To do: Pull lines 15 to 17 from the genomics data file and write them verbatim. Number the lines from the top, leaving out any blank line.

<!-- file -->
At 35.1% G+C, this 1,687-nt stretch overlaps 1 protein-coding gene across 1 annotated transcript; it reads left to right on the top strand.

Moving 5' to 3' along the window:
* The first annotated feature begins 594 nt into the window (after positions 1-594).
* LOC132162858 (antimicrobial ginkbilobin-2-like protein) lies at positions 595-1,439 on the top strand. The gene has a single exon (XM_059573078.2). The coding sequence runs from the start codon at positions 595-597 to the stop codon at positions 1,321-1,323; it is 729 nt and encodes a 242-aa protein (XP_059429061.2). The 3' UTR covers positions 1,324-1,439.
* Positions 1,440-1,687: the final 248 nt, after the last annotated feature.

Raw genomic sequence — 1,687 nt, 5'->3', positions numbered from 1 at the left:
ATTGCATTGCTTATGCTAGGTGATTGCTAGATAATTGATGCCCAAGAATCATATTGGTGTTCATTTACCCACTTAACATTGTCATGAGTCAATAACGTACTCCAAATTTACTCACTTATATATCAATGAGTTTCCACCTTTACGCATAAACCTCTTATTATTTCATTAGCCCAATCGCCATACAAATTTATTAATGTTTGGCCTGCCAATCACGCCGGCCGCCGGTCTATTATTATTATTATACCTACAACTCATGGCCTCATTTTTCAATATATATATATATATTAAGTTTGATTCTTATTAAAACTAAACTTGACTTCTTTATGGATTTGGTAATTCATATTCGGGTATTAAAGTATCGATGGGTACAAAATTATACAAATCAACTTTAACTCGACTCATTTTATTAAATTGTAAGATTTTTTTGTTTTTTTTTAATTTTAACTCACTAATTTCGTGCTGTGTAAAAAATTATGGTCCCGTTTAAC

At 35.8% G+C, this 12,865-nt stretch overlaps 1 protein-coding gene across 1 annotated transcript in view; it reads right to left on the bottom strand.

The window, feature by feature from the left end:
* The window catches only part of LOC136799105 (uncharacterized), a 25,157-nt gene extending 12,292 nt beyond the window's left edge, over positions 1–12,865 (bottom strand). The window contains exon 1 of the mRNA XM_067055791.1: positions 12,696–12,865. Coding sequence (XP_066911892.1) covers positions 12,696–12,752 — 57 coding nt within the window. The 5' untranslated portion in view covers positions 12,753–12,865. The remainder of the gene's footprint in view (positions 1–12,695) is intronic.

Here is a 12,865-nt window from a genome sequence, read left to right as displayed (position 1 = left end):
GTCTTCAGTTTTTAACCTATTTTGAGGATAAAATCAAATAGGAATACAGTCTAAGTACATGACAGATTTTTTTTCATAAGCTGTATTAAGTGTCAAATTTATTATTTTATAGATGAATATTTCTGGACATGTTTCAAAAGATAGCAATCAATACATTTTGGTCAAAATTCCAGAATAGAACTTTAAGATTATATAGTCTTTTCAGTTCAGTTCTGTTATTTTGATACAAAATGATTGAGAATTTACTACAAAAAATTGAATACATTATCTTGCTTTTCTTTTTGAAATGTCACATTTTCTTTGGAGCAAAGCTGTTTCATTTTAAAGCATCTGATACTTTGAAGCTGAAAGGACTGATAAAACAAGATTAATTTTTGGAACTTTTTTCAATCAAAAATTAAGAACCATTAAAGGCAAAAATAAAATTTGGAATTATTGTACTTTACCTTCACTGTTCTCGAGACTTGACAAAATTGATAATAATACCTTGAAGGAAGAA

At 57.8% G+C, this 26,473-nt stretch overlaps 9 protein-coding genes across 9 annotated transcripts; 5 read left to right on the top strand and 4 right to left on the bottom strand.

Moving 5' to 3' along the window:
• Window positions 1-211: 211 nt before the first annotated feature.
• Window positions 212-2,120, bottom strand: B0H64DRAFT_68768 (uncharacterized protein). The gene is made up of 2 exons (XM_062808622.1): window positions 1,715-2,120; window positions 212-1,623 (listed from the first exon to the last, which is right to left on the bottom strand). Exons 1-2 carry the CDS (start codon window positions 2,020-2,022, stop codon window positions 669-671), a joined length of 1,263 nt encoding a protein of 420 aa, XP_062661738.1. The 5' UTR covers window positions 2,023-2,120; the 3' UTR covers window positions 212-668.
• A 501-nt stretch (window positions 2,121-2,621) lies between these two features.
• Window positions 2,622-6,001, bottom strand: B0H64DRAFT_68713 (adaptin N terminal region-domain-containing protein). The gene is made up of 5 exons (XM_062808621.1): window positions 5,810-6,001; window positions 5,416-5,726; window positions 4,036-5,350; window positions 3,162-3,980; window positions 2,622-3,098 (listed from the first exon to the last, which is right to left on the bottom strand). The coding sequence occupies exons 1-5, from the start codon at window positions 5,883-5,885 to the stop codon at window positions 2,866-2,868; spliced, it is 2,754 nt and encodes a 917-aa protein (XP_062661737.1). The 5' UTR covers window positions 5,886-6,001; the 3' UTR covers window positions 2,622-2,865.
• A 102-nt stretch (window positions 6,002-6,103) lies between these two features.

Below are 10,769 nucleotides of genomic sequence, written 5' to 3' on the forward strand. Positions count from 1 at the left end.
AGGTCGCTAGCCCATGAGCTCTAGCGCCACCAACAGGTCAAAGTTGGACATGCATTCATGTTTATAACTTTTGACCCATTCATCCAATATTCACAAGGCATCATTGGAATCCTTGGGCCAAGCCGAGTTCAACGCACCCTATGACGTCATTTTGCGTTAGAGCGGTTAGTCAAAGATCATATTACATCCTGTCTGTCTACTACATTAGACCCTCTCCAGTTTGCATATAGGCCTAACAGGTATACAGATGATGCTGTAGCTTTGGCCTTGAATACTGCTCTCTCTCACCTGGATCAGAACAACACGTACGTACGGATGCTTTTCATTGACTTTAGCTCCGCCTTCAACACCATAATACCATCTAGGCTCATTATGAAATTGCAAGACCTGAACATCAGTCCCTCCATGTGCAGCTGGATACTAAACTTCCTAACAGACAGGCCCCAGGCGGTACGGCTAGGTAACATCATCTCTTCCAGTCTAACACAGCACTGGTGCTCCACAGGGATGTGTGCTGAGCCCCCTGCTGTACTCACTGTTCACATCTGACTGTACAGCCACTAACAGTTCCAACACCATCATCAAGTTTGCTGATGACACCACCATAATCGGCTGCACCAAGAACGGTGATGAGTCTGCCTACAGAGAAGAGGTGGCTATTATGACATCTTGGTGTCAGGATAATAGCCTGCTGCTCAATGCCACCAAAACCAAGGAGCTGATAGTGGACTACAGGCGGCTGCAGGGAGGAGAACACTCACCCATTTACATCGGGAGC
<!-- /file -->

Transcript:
• Window positions 1-211: 211 nt before the first annotated feature.
• Window positions 212-2,120, bottom strand: B0H64DRAFT_68768 (uncharacterized protein). The gene is made up of 2 exons (XM_062808622.1): window positions 1,715-2,120; window positions 212-1,623 (listed from the first exon to the last, which is right to left on the bottom strand). Exons 1-2 carry the CDS (start codon window positions 2,020-2,022, stop codon window positions 669-671), a joined length of 1,263 nt encoding a protein of 420 aa, XP_062661738.1. The 5' UTR covers window positions 2,023-2,120; the 3' UTR covers window positions 212-668.
• A 501-nt stretch (window positions 2,121-2,621) lies between these two features.